Personal Fabrication and Torrented Objects

3D scanning and printing are quickly becoming near future certainties. The advent of cheap 3D scanning and printing, along with cheap data transfer means that we will soon be able to share physical objects digitally as easily as we do music, movies and books. This is going to change more than we can imagine.

The easy analogy for understanding 3D printing and scanning is the obvious one; 2d –or conventional– printers and scanners are the predecessors of a far more exciting set of technology that is coming to consumer space very soon. Instead of scanning flat paper, we will be able to scan objects in 3 dimensions. Instead of printing an image, we will be able to replicate an object as an object. In between we will be able to manipulate objects just as we edit documents and alter photographs.

3D scanning can already be done with consumer webcams.

In a recent article from British Columbia’s The Tyee, “The Replicator, No Longer a Star Trek Dream“, great care was taken to outline the ways 3D printing is already widely in use and where it may take us.

You remember the replicator — the one that provided Captain Picard with his cup of “tea, Earl Grey, hot,” with a simple verbal prompt? It might sound like jet-age fantasy, but Gershenfeld was absolutely serious with his reference.

For Gershenfeld — director of the Center for Bits and Atoms, a think-tank at MIT — the digital age is a low-tech side-road on the way to the real future, a future where building materials think and self-replicate and the distinction between the digital and the physical becomes hopelessly blurred. …

Three-dimensional (3D) printing allows a user to make, or print, anything they can design. This technology can produce functional prototypes, concept models and even end-use parts.

The 3D printing process is much like traditional inkjet printing. But instead of the printhead spraying ink, it extrudes microscopic layers of a plastic that has been heated to a pliable state. Before all of that happens, though, a user designs their object on a computer using 3D modeling software. Once the design is complete the information is sent to the 3D printer and then production begins.

Although the technology has yet to receive widespread attention from the mainstream media, 3D printing has been in use for more than 20 years. Wohlers Associates, a Colorado-based market research firm, says there are more than 25,000 of the machines in use worldwide. And nearly half of that number have been sold in the last two years alone.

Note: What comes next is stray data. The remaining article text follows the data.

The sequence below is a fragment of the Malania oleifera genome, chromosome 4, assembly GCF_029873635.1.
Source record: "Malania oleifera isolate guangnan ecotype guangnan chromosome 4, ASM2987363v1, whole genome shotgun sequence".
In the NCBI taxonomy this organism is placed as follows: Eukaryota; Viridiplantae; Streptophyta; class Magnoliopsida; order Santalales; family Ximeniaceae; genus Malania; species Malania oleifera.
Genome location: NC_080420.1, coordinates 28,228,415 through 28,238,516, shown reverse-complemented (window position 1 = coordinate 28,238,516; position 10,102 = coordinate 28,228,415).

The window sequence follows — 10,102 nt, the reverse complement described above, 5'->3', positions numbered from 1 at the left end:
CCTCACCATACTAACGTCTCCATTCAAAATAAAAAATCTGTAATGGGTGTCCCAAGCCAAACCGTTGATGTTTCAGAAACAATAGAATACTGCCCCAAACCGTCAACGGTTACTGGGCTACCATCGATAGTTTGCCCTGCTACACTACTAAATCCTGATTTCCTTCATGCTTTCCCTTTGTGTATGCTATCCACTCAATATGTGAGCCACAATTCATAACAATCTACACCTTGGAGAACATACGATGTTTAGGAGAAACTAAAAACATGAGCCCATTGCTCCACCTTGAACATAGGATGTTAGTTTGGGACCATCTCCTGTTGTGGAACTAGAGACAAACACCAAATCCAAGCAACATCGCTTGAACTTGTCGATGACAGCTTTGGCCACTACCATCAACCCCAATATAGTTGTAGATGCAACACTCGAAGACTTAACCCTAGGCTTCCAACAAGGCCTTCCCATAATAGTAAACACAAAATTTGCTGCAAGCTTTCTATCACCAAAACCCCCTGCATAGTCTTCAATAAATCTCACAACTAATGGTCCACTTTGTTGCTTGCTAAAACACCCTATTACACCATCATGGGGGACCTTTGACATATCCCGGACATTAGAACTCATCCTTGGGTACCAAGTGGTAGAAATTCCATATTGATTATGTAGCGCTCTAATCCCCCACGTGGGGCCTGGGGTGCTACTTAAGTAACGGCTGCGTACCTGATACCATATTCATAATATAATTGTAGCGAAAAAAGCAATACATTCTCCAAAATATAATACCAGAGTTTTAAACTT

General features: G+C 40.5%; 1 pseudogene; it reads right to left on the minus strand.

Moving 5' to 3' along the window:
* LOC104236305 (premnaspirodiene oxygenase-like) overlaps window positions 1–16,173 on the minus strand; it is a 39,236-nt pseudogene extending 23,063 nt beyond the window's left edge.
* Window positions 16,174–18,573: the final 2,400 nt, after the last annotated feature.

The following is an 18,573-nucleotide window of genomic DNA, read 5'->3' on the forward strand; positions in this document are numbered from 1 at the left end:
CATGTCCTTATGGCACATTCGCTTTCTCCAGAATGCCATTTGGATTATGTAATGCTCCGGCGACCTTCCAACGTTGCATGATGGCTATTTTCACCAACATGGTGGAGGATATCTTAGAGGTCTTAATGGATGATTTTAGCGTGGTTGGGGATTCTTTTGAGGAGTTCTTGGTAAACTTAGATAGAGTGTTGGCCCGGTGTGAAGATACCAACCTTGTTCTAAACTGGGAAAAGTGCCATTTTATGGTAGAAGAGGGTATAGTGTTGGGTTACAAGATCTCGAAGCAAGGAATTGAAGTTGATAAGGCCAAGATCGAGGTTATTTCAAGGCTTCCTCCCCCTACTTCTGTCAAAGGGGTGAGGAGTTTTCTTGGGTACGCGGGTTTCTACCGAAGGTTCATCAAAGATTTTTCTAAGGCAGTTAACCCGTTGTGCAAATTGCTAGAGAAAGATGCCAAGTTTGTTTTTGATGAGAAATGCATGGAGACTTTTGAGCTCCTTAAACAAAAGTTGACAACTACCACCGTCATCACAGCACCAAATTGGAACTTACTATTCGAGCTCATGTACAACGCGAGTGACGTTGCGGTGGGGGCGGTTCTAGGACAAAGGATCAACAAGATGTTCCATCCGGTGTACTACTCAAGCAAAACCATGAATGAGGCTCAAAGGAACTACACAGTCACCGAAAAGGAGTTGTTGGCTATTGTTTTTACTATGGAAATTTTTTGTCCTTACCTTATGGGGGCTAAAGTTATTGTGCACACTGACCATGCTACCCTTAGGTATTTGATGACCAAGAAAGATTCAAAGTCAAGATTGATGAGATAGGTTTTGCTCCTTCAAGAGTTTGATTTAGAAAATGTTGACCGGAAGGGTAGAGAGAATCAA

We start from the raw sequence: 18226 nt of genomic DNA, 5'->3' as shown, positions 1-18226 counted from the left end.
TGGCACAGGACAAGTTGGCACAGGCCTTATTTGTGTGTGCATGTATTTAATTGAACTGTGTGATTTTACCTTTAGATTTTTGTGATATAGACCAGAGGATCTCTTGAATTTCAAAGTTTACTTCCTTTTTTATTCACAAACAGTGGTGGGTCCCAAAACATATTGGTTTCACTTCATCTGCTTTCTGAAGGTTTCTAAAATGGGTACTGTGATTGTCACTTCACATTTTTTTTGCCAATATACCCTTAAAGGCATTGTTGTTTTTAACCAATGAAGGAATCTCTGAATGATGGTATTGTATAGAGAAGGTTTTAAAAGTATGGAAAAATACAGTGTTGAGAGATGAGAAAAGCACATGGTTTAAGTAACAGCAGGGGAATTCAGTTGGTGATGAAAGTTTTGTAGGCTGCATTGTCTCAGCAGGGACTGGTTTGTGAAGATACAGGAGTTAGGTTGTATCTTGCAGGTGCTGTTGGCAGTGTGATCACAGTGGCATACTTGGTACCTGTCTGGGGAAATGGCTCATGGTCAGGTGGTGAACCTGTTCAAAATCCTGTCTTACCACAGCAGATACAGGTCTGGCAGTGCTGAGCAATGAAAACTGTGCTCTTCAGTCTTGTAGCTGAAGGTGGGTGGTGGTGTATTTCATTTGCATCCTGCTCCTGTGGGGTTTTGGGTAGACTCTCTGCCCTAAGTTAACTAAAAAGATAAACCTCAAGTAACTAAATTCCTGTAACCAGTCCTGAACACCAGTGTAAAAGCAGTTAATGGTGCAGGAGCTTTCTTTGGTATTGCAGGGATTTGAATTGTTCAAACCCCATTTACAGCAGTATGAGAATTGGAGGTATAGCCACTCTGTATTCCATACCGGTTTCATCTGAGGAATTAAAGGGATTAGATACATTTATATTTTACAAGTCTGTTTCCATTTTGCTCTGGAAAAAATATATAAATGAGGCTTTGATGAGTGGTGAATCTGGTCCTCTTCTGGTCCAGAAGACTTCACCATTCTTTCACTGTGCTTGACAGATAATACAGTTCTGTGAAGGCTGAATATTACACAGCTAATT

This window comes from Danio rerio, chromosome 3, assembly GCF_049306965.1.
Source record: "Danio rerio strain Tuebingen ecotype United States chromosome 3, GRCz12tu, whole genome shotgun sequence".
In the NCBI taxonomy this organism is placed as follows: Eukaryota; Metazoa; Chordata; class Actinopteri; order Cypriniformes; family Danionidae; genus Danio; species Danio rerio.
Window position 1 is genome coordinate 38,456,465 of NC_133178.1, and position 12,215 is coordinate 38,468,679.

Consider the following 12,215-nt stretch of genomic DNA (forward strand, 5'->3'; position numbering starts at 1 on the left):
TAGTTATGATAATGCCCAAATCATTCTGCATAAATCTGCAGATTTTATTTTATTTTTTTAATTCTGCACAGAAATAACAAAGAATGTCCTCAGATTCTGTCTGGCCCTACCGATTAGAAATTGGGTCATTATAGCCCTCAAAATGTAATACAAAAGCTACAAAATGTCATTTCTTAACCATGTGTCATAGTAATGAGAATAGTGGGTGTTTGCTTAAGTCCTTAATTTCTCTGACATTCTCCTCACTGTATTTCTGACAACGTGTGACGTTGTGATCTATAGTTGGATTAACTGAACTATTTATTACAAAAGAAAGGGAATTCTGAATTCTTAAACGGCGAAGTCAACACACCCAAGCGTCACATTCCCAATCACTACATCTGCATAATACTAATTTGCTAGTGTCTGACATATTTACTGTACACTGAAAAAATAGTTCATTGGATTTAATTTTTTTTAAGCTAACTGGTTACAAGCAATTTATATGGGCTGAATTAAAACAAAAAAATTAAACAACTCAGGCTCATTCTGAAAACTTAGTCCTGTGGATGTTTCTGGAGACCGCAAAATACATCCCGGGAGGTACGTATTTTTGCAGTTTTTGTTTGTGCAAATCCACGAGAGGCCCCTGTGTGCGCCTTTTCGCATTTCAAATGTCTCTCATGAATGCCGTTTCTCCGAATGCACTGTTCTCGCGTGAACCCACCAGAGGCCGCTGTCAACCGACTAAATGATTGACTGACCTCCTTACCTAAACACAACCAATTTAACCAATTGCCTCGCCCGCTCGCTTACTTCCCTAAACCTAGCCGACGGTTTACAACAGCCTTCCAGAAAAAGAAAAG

Printing materials will not be limited to plastic. As the article later relates, we may even see printed organs ready for transplant in the coming decades.

So what if machines could harness your body’s natural ability to regulate and repair itself? What if that meant medical patients needing procedures, like heart transplants, could avoid wait times for donations? The future of fabrication could answer those questions with organ printing.

“This is a really young field, where you use a 3-D printer to make a biological structure,” says Dr. Gabor Forgacs, a professor at the University of Missouri. “Eventually the idea is that this printing process will lead to replacement organs. It may sound like science fiction, but it really isn’t.”

Science fiction hasn’t been ignoring the fact that 3D printing is already with us. New York Times bestselling author Cory Doctorow used 3D printing’s potential for sparking immense economic and social change as a central metaphor for the dot com boom and bust in his novel Makers. One reader involved in 3D printing actually replicated the novel’s cover in 3D in “13 hours and 7 minutes”. Cyberpunk shaper Bruce Sterling’s novella The Kiosk explores the impact 3D printing might have on impoverished communities. Sterling proposed that 3D printing may be more environmentally friendly than most production if the printing is done with biodegradable source material. (Makers is available as a free ebook and The Kiosk is available in a recent StarShipSofa podcast, also for free.)

Prices for desktop 3D printing are still well beyond the budgets of all but the richest of us, approaching $15,000, but it will decrease in cost, as most technology does, and there is already a community of piracy that is taking root, which may do for 3D printing what it has done for the markets for digital music, books and video: make it more profitable. Pirates of objects have already established ways to freely distribute objects as digital files.

Personally, what excites me is not access to more stuff, but rather being able to be freed from many objects. Imagine being able to have a near-exact copy of any keepsake or important object that most of the time just takes up space. If I can scan a dear object and keep it in my pocket or e-mail account as a file, there is a lot of freedom to be had while retaining most or all of the physical object’s value. If I can print it in minutes, use it in countless ways and share it instantly with any number of friends and family over distance, it is much more valuable than a single static object.

For more insight into 3D printing and fabrication, take a look at “Personal Fabrication for Dummies” and Wired’s snappy “Personal Fabrication on Demand“.

Update: New 3D printing articles keep coming out. “In the Next Industrial Revolution, Atoms Are the New Bits” is Wired’s latest piece on fabbing and 3D printing.

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